Lake, and Crystal Falls provided us with such an experience. A slightly longer
hike along the north rim of the Grand Canyon of the Yellowstone produced
awe-inspiring views deep into the colorful gorge, as well as a good view of
Silver Cord Cascade, the park’s tallest waterfall.  After strolling along the canyon’s edge at Calcite Springs to view the unique and fascinating geologic formations, we began our descent back to Mammoth.  Along the way, the youngster in our group was delighted as we passed two black
bears and one grizzly near the road, all digging and feeding naturally in the
forest and meadows.

From Guide Leslie Stoltz…

A few of us Alpen guides drive south through the northwest corner of Yellowstone most days.  It gives our guests coming from the Big Sky area a chance to see the Gallatin and lower reaches of the Madison river before we arrive in West Yellowstone to enter the Park’s interior.  This year, with the ample spring moisture, wildflowers along the road are abundant and delightful.  Rainbows of color call for a glimpse and for the first time I remember, Bitterroot (Montana State Flower) could be seen if we stopped at JUST the right spot.  It is like finding a treasure.  In the evenings, this special corner of the park has seen quite a bit of bear activity.  A few of the bears are seen most often and one has a blond streak across the back shoulder earning it the nick-name “Streak”.  It’s important to remember the 100 yard rule (stay at least that far from a bear).

Summer is young and we have more days to look forward to in the park!

From Guide Denise Wade…

Monday July 19,2010
What a fabulous afternoon on geyser hill we had today!  After walking the loop pausing to watch sputtering from the Lion group, then watching Anemone play for us (one of my favorites) with Plume playing behind us, we crossed over the Firehole River to get a close up view of Old Faithful’s next eruption.  While crossing the river, we noticed a Merganser with 6 ducklings running magically across the water.  To our surprise, a river otter was stealthily swimming behind them and swam right under us!  We noticed the time was approaching the predicted eruption time and hurried up to watch Old Faithful from Blue Star Spring.  Even though it was a beautiful sunny day, standing on the boardwalk waiting and watching of Old Faithful can make the minutes feel like hours.  To our surprise, the indicator on Beehive started to go!  Cameras ready!  Videos ready!  As Old Faithful erupted on one side, Beehive on the other, and Lion in the distance!  What a show!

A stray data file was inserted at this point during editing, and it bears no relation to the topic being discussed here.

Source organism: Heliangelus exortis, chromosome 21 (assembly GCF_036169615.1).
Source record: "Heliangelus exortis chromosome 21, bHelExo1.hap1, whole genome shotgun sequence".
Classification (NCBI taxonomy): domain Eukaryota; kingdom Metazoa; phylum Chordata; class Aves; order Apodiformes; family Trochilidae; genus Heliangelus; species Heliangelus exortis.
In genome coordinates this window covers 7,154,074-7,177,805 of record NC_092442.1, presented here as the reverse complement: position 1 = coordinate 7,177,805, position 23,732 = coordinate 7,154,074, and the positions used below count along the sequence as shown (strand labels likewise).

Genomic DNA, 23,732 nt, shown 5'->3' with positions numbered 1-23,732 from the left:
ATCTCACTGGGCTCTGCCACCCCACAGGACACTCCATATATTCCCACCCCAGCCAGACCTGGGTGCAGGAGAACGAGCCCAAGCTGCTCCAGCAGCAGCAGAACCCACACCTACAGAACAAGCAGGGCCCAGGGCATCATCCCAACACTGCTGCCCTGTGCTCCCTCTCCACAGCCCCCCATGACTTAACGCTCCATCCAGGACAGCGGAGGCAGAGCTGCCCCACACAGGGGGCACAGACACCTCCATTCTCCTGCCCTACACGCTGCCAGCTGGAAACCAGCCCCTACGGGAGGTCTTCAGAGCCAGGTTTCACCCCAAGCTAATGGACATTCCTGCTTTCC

National Park Service Updates

Yellowstone National Park

  • Yellowstone National Park Employees and Partner Win Awards
    Each year the National Park Service and the Department of the Interior select outstanding employees, partners, and projects for regional and national recognition.
  • Yellowstone Reports Record Breaking October
    October proved to be another record-breaking month for Yellowstone, breaking the 4 million mark in visits for 2015.
  • Visitation to Yellowstone Surpasses Previous Record Set in 2010
    With three months left to go, visitation to Yellowstone National Park this year has now surpassed the previous record for total annual visitation set in 2010.
  • Canyon Rim Overlooks and Trails Rehabilitation Plan Approved
    The National Park Service has issued a Finding of No Significant Impact (FONSI) to update and repair many of the overlooks and trails located along the rim of the Grand Canyon of the Yellowstone River.
  • Pete Webster Named as Chief Ranger of Yellowstone
    Yellowstone National Park Superintendent Dan Wenk announced today that Pete Webster has been selected as the park’s new chief ranger.
  • Presenters Sought For 13th Annual Fall Photo Festival
    The crunch of frost on the morning grass and the sound of bugling elk in the crisp evening air are all signs of fall, which also means it is time for the Yellowstone Fall Photo Festival.